Once, the sprites are loaded in the right pane you are ready to create your level. Go crazy and create the level of your dreams. We have started with a very simple level which consists of the bird, pig and a platform as shown below:

The great thing about LevelHelper is that you can test your level directly from inside the LevelHelper. Use the “Scene Tester” button to run your level. If you do not have “Scene Tester” installed then you will get a prompt to download the screen tester or you can download the scene tester using the following link:

Screen Tester for LevelHelper

Loading Level in your xCode Project:

Everything is fine and dandy but we have still not loaded the level in our xCode project. Save your level as “Level1” from inside the LevelHelper project. Add the “Level1” file in your project resources folder. Next, you need to generate the code through LevelHelper. This code will consist of new sprite classes and helpers to load your level in your Cocos2d application. Take a look at the screenshot below which shows how to generate code using LevelHelper.

Save your code in a folder called “LevelHelper” and then add that folder into your Cocos2d project. The screenshot below shows all the files you need to add to your Cocos2d application.

At this point you can sit back and tap your self on the back! Now, you are ready to write some code and load the awesome level you created using LevelHelper. Add a new Objective-C file and name it “GameLayer”. Be sure to change the extension of the GameLayer.m to If you do not rename it to use the .mm extension then Box2d will not be able to work.

The implementation of the GameLayer.h is shown below:

LevelHelperLoader class contains methods to load sprites, collision detection etc. LHSprite is an extension on the CCSprite class and consists of helper methods which includes enabling and disabling physical properties etc.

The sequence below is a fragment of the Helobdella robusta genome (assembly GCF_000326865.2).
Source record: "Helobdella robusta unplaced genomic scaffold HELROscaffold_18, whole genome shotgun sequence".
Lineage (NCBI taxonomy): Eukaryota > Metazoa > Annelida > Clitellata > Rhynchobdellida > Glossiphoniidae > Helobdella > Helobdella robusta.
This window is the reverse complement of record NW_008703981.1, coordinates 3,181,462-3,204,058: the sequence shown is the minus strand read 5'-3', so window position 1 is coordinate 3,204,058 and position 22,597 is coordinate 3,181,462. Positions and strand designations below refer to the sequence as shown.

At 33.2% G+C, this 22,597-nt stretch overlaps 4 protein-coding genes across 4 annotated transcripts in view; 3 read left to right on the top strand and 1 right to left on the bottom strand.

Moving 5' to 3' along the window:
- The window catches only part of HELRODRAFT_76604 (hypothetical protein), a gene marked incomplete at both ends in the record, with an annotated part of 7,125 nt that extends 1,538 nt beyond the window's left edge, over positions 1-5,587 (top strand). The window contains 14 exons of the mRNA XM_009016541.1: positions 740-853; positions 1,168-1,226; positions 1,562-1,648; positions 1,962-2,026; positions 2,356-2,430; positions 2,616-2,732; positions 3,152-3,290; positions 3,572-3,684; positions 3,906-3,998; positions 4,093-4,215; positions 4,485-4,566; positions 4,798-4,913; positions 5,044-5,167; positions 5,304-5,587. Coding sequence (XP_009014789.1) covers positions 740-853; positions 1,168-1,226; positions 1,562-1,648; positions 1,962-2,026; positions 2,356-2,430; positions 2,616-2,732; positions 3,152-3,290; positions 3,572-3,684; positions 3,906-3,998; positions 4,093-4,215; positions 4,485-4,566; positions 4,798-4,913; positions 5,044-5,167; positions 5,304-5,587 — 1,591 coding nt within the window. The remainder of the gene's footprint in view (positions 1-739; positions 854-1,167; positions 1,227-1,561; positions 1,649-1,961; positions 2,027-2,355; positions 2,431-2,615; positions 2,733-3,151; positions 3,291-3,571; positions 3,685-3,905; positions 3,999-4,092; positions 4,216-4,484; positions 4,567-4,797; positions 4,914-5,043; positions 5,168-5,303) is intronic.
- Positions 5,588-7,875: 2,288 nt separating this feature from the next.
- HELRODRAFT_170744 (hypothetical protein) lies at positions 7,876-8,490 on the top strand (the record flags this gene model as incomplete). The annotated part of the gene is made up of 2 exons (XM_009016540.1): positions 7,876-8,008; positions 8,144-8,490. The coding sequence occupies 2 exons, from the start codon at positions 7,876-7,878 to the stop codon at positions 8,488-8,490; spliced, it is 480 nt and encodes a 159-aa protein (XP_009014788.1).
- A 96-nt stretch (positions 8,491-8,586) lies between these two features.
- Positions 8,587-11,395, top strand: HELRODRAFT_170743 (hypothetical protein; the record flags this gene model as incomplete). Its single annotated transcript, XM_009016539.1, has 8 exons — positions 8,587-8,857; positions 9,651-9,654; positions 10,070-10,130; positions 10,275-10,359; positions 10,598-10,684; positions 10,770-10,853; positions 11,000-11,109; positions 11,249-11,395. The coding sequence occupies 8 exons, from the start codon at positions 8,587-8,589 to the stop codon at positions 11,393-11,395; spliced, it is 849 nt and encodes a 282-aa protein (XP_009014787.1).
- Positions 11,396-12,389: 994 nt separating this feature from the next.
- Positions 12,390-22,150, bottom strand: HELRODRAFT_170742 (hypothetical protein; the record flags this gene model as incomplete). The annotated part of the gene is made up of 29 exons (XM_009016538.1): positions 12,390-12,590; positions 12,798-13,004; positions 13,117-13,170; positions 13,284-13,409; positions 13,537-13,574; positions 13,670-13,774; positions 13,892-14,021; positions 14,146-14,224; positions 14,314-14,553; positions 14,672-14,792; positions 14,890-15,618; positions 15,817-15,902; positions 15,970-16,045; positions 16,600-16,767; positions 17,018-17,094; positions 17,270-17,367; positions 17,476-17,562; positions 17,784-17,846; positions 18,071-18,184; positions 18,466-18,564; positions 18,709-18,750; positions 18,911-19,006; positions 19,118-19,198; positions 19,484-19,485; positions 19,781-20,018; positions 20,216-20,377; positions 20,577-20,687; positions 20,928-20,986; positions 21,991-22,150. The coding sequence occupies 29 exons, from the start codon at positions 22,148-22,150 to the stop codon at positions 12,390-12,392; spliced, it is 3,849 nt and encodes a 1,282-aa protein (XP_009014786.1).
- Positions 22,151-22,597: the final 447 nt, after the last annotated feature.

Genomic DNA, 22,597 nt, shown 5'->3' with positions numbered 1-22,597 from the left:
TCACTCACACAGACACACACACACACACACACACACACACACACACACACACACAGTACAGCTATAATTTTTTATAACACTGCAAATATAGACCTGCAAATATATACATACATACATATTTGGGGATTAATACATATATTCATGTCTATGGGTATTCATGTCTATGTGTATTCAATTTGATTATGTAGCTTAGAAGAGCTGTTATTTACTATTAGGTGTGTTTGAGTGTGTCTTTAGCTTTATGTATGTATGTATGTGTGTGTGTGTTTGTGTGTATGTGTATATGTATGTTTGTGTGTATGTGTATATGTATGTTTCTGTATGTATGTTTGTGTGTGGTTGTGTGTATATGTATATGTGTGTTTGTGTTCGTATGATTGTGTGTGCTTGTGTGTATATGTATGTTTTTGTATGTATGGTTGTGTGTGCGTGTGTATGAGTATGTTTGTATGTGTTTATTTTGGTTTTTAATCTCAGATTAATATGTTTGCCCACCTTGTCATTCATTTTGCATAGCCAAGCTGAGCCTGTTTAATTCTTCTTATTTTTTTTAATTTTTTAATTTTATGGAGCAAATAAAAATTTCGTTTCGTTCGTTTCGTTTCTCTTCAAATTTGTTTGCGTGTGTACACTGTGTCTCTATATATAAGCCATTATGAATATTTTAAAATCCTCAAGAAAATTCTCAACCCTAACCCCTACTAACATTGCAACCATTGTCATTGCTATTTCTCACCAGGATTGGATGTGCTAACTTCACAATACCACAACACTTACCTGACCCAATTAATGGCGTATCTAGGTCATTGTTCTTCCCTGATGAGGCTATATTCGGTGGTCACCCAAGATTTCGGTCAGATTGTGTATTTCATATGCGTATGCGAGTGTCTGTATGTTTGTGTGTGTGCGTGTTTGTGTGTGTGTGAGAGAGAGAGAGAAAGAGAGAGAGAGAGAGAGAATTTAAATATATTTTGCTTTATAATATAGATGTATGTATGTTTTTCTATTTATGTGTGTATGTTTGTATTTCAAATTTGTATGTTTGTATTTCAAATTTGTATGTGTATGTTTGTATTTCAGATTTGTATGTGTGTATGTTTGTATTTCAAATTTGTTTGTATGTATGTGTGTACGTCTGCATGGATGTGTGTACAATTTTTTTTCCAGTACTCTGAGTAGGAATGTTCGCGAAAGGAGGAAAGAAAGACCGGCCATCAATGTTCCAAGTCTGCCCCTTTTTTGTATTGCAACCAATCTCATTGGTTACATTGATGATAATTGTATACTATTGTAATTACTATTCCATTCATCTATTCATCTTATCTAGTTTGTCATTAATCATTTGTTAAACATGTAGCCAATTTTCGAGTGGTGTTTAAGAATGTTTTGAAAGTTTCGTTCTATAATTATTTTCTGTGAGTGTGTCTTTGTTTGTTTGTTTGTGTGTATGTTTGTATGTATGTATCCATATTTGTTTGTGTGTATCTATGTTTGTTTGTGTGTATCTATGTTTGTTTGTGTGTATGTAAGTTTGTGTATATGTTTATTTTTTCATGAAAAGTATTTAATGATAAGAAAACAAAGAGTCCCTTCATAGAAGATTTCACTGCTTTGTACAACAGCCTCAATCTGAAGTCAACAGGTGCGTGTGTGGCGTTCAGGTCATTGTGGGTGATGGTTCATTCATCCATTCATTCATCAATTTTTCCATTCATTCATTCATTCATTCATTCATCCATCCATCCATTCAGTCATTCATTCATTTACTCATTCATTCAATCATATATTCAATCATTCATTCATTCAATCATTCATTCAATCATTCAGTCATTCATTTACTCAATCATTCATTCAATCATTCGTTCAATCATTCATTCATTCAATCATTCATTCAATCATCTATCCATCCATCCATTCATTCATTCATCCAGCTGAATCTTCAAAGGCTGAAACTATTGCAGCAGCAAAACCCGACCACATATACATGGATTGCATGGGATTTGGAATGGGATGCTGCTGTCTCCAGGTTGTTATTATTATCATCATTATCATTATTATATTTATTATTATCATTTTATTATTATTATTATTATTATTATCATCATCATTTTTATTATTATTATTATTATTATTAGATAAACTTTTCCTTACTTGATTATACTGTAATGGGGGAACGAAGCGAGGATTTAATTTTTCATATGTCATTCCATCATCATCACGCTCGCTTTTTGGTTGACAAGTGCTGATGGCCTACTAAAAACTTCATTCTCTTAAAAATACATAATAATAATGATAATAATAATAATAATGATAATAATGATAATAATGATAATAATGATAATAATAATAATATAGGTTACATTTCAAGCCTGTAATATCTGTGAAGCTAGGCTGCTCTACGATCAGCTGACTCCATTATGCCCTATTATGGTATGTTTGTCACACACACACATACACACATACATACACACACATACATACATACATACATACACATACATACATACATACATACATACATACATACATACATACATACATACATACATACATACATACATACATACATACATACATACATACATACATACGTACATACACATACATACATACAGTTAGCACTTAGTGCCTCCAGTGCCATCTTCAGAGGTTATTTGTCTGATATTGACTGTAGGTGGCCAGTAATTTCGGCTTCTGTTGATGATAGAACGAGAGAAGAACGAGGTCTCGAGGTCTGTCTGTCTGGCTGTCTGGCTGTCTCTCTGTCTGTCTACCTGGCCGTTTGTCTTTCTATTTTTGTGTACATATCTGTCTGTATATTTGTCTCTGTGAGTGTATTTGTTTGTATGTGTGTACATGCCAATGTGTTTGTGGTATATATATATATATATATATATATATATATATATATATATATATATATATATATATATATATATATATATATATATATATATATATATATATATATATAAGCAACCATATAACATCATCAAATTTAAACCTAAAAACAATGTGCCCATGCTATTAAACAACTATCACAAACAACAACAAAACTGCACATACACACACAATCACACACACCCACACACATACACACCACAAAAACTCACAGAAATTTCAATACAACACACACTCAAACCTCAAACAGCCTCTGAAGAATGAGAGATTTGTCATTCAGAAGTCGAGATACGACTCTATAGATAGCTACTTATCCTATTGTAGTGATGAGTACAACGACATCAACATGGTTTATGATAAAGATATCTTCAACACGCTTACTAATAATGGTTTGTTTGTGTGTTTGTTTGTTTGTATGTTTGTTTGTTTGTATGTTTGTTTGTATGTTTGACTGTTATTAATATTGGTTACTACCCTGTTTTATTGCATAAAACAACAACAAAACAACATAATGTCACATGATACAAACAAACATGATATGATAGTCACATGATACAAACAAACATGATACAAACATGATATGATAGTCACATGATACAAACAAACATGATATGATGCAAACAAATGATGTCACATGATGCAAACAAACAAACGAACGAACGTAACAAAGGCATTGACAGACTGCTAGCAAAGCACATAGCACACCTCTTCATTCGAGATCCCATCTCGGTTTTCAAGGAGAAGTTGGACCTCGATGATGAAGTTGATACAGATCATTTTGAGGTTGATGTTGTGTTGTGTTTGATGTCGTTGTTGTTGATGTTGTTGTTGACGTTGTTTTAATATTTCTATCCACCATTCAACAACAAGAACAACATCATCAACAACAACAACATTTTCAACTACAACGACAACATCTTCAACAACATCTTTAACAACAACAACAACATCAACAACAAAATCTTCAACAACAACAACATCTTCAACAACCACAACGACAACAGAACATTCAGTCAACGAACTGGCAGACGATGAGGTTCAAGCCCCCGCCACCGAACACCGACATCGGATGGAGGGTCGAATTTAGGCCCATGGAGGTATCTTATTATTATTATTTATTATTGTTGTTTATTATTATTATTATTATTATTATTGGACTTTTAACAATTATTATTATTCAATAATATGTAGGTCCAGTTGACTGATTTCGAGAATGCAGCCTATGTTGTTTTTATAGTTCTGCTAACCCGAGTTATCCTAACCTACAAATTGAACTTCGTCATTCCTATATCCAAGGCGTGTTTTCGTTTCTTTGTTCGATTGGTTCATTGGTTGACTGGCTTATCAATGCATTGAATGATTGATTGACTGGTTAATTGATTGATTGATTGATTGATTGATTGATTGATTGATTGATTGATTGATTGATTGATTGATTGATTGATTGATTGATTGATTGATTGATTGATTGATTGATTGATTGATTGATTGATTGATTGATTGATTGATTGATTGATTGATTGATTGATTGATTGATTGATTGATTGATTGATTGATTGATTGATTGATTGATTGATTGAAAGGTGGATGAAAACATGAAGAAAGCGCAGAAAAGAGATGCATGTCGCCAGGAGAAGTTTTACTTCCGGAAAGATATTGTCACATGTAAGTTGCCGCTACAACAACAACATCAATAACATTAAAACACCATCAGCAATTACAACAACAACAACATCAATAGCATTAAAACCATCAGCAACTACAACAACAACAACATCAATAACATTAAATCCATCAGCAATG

The implementation below shows how to load the “Level1” in our Cocos2d project:

There are few methods that the Kobold2d project template adds by default. These methods are also available if you use the Cocos2d project template instead of the Kobold2d template. These methods include the “tick” and “step” method. The complete implementation will be available in the source code. Run the application and you will notice that your level is loaded in the iPhone simulator through xCode.

Now, open the LevelHelper again and change the bird “Object Type” property to dynamic. Also, make sure that the “Handled by SpriteHelper” checkbox is unchecked. Save the level and run it again using xCode. You will notice that now the bird will drop on the ground.

NOTE: When you change the design of the level you do not have to generate the level helper code again. The only time you will generate the code again is what you add tags to the sprites. Tags will be covered in the next tutorial.

Download Source Code:

The complete source code is available on Github. You can subscribe to the Github repository using the link below:


In this article we learned how to use the LevelHelper and SpriteHelper to make a clone of Angry Birds called “Ghetto Birds”. In the next article we will demonstrate how to launch the bird and then perform collision detection between the bird and the pig.